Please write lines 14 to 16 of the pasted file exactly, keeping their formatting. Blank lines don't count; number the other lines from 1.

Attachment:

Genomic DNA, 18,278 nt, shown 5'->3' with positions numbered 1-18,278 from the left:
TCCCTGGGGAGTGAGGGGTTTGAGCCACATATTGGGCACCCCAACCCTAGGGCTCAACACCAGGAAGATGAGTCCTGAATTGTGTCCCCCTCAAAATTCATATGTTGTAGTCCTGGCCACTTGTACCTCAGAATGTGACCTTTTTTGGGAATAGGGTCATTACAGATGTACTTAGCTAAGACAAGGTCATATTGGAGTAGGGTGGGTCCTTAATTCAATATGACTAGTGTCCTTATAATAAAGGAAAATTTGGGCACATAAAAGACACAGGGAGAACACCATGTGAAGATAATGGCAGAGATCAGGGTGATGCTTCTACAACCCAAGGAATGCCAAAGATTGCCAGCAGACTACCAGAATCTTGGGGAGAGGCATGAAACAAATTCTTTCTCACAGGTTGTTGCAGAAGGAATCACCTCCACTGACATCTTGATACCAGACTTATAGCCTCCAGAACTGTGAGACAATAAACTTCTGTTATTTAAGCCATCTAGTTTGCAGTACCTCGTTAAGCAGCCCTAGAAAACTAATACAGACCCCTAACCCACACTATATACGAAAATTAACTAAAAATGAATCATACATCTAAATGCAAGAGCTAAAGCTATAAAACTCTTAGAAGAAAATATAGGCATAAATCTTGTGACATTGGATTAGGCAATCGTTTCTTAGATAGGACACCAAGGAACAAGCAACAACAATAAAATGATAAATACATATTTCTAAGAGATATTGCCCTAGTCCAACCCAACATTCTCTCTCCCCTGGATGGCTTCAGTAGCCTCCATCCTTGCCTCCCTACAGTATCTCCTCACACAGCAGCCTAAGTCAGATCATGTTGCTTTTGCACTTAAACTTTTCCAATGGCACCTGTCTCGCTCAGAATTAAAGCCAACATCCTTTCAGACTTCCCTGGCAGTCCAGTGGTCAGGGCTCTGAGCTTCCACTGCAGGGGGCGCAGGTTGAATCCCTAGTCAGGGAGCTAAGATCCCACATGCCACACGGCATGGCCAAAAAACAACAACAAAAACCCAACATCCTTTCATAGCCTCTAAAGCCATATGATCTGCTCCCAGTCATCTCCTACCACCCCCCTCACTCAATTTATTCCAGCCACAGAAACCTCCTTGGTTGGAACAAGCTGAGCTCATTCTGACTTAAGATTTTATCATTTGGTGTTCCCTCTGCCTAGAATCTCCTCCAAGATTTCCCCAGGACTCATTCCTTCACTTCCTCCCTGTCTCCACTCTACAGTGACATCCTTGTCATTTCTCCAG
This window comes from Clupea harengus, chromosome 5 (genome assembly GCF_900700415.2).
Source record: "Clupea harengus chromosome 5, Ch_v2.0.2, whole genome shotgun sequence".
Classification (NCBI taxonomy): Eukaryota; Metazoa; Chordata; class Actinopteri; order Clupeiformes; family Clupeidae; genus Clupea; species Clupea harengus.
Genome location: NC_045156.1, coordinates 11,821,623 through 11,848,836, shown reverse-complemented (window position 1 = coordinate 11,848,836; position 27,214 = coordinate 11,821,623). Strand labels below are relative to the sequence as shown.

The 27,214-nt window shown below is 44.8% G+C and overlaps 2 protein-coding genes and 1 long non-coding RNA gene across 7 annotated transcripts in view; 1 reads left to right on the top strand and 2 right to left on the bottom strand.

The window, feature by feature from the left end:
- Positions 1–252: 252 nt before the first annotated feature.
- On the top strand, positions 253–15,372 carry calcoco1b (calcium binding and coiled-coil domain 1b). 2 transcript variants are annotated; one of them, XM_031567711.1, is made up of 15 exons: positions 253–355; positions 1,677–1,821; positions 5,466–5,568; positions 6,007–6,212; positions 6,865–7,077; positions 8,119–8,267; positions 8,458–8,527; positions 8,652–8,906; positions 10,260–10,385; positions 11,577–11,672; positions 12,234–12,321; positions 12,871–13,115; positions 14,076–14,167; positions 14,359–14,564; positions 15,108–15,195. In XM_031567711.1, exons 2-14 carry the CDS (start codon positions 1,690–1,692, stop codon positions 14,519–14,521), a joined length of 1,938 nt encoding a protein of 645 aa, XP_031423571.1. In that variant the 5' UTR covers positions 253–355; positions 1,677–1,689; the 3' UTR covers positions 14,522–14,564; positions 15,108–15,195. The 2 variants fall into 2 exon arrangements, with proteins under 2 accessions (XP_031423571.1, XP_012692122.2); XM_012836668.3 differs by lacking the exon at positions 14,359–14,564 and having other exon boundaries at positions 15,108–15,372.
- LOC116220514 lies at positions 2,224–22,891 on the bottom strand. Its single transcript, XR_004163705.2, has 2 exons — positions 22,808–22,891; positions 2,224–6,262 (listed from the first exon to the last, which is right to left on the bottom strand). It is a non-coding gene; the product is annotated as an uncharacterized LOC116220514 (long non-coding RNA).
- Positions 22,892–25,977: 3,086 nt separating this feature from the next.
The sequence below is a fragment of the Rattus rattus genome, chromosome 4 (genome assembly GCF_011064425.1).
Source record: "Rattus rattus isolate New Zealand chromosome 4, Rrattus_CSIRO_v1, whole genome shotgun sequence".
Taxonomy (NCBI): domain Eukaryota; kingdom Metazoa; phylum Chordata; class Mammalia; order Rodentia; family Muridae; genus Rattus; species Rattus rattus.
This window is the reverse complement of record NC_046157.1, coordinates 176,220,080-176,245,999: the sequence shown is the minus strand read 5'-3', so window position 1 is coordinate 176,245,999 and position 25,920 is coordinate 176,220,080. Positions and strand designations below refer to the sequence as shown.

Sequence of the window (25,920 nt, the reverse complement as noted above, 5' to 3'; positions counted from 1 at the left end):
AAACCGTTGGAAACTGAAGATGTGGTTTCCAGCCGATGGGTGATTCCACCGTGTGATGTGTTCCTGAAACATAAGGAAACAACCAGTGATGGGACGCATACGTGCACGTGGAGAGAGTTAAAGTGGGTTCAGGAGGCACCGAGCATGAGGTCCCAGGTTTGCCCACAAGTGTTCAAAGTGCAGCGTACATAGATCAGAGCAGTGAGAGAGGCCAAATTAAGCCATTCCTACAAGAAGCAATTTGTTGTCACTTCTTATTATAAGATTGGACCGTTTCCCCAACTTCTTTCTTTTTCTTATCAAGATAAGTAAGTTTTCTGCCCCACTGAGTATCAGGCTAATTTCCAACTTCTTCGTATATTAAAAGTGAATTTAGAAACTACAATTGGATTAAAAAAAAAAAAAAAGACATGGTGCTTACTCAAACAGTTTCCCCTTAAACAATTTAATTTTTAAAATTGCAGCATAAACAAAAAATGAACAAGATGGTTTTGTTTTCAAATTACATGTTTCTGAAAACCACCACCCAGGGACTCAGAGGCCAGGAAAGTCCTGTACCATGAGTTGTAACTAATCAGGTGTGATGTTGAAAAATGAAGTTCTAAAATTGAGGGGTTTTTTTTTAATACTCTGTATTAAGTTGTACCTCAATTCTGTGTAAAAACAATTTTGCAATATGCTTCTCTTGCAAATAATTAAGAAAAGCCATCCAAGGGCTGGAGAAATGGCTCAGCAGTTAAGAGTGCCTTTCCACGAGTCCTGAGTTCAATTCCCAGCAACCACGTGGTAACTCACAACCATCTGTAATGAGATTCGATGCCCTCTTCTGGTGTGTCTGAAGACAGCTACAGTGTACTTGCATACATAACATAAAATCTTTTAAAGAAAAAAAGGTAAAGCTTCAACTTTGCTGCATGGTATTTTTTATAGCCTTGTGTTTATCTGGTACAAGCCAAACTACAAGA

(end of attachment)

Source record: "Rattus rattus isolate New Zealand chromosome 4, Rrattus_CSIRO_v1, whole genome shotgun sequence".
Taxonomy (NCBI): domain Eukaryota; kingdom Metazoa; phylum Chordata; class Mammalia; order Rodentia; family Muridae; genus Rattus; species Rattus rattus.
This window is the reverse complement of record NC_046157.1, coordinates 176,220,080-176,245,999: the sequence shown is the minus strand read 5'-3', so window position 1 is coordinate 176,245,999 and position 25,920 is coordinate 176,220,080. Positions and strand designations below refer to the sequence as shown.